n Acta Juridica - Contested power and apartheid tribal boundaries : the implications of 'living customary law' for indigenous accountability mechanisms

Volume 2011, Issue 1
  • ISSN : 0065-1346
  • E-ISSN: 1996-2088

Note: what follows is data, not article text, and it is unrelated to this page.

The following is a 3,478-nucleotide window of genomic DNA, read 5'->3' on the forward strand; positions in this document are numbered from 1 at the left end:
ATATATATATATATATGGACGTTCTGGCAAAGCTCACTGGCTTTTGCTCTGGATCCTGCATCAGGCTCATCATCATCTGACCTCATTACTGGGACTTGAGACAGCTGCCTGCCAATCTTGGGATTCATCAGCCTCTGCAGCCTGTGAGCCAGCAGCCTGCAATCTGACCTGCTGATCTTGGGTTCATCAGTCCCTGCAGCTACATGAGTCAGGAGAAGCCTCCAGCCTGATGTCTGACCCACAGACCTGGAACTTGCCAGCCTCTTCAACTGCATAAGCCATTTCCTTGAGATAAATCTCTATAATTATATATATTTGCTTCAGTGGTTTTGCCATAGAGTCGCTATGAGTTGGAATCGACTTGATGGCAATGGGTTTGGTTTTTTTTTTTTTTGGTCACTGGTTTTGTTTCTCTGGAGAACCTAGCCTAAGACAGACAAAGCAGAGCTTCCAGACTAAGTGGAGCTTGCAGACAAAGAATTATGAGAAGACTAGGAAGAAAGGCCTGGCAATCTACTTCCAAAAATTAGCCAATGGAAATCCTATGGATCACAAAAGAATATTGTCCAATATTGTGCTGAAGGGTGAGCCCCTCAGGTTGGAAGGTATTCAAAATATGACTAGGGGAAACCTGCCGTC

The interface between customary law and the formal legal system in South Africa has been the subject of much recent litigation in the South African Constitutional Court. This contribution describes and reflects on the opportunities created by the emerging jurisprudence of 'living customary law' for asserting and protecting customary entitlements to land in the face of controversial new laws that bolster the authority of traditional leaders within fixed jurisdictional boundaries coinciding with the former 'homelands'. I examine the exclusionary effect of these boundaries (which determine both land and identity) on the more flexible and inclusive nature of the 'nested' boundaries typical of customary systems of law. I argue that the new laws attempt to outsource the governance of the poorest South Africans and, in so doing, undermine not only their citizenship rights but also indigenous accountability mechanisms which are inherent in living customary law. I contrast the contextual and purposive approach to issues of inequality and power adopted by the Court in pursuit of its stated transformative agenda with the bounded top-down view of customary law that informs the new traditional leadership laws. I argue that the 'living law' jurisprudence emerging from the Court is deeply embedded in its broader commitment to situate rights in the real-world context of unequal power relations. In addition I suggest that the Court's approach is fundamentally reshaping customary law, such that the new laws are bound to fall short of standards established in living customary law and the broader contextual and purposive approach advocated by the Court.

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